This book is written to improve the lives of police officers, especially those who doubt or are unaware of the negative impact of emotions on physical and mental health, and the sometimes dire consequences of stress on job performance. The book’s focus is to encourage officers to acknowledge emotions as a major contributor to their success in law enforcement. The author identifies emotional intelligence as a powerful concept proven by psychologists and other experts to help law enforcement personnel cope with, control, and manage their emotions both on and off the job, providing detailed information specifically targeted toward this population. The more officers understand that mastery over emotions is essential to their job success, the more effort they will expend to achieve this mastery and practice it when executing their job functions. In this way, the negative consequences of emotions for officers can be minimized or completely avoided.
The author explains how the unique environment of policing, in which negative job experiences are rampant, sets officers up for chronic stress, putting them in one of the highest risk groups for depression and suicide. He then describes three major models of emotional intelligence and delineates their similarities and differences. This section is followed by a review of empirical research studies supporting EI as a predictor of work performance. The author then relates EI further to law enforcement, concentrating on its benefits to organization, teamwork, and self-regulation. The book concludes with a discussion of how EI is measured and whether one can increase one’s emotional intelligence level through training.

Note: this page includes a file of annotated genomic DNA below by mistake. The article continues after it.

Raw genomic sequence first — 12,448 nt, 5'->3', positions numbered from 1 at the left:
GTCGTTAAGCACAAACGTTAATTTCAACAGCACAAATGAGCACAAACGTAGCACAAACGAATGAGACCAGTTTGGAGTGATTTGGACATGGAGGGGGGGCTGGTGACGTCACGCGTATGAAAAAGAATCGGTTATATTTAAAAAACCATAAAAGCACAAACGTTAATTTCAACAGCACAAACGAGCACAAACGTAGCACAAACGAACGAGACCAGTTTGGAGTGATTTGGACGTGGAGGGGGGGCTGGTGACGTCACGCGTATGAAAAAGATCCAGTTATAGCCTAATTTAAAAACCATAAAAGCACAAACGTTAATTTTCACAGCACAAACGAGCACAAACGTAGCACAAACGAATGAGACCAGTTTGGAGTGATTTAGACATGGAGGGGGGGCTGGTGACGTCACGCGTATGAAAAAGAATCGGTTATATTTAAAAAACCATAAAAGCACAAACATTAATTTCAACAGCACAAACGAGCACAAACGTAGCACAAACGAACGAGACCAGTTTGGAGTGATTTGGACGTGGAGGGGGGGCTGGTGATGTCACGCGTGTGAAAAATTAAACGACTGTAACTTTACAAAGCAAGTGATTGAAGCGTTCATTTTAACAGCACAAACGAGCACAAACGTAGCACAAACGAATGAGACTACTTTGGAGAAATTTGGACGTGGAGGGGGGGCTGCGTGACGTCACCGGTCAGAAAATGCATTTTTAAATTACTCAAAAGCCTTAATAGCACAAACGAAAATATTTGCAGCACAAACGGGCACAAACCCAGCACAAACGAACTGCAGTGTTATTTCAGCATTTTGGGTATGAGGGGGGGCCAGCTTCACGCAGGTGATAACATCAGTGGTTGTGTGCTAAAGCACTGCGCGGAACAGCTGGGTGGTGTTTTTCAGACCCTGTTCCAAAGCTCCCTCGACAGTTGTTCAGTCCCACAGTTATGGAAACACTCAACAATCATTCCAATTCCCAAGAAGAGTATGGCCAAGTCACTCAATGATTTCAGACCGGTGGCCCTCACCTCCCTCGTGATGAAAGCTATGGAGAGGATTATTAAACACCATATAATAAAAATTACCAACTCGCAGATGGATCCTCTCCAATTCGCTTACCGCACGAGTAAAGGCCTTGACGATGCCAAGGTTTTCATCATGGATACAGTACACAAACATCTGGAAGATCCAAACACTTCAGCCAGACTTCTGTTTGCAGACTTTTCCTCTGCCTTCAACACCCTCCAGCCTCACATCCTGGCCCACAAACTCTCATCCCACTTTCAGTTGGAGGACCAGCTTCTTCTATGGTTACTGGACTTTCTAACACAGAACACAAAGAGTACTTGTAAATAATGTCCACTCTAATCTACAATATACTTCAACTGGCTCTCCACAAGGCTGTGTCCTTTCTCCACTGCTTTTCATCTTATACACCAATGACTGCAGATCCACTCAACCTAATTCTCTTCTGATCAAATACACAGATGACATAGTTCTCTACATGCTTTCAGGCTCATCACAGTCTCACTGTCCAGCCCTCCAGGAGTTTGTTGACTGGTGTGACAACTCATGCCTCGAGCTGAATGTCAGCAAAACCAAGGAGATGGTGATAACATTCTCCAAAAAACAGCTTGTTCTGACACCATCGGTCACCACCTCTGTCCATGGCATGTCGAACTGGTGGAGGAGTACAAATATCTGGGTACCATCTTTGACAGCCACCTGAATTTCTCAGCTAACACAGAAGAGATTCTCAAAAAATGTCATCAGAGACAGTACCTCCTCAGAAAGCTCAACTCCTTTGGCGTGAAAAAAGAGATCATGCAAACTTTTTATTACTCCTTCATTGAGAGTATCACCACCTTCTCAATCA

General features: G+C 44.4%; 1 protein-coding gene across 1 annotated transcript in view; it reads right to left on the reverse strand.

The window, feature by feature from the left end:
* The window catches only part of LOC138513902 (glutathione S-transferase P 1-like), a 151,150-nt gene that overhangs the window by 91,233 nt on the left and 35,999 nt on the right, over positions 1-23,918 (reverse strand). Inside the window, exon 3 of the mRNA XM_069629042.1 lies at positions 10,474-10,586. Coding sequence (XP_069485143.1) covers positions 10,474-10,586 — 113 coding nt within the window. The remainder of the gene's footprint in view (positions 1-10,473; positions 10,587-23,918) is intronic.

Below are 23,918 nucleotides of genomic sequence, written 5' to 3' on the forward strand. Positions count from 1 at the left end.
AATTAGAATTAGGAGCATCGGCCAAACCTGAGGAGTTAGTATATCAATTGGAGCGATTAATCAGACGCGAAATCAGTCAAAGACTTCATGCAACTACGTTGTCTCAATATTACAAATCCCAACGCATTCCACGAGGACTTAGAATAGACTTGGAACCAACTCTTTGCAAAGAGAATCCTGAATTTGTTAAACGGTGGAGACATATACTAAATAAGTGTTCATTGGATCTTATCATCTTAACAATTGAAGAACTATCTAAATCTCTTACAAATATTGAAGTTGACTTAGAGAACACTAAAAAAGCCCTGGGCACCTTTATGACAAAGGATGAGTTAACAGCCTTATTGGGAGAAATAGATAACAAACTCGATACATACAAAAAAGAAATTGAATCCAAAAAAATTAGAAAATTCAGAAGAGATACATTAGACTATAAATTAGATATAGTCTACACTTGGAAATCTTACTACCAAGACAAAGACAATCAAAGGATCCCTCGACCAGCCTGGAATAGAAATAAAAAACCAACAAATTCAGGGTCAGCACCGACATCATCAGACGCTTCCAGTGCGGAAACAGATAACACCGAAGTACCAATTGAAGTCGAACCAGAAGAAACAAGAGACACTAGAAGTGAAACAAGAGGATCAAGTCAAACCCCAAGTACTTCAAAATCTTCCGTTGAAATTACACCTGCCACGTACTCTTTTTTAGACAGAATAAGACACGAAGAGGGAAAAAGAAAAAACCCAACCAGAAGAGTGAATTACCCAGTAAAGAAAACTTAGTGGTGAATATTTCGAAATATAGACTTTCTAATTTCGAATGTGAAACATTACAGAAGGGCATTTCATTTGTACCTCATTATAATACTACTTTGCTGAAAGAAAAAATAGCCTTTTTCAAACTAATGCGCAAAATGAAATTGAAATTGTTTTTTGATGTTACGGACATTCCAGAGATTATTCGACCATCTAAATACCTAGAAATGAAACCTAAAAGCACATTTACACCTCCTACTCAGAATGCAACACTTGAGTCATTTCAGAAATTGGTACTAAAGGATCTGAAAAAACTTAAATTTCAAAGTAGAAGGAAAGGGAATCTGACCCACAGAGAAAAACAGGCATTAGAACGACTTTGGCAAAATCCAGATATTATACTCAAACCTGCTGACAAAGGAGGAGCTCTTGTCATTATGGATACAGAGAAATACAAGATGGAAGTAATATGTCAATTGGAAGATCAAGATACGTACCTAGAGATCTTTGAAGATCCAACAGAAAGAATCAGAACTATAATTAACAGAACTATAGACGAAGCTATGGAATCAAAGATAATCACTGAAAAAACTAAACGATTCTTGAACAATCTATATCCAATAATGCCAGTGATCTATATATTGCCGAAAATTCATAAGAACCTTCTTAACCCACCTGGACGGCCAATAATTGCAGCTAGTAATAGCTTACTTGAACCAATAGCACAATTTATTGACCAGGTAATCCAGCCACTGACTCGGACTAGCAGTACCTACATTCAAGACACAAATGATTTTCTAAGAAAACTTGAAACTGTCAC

The author’s other reason for writing this book is to sincerely encourage officers to evaluate their own level of emotional intelligence. Once familiar with the competencies of EI, the reader should be able to conduct an informal self-assessment and determine areas in need of improvement. (Online resources for formal assessment are provided in the last chapter as well.) It is the author’s belief that any police officer seeking positive ways to curb stress and manage emotional experiences in the line of duty will no doubt find this book to be useful and valuable. It fills a gap in current law enforcement training programs, which emphasize physical and logistical skills but neglect to include the emotional component without which all the others are less effective.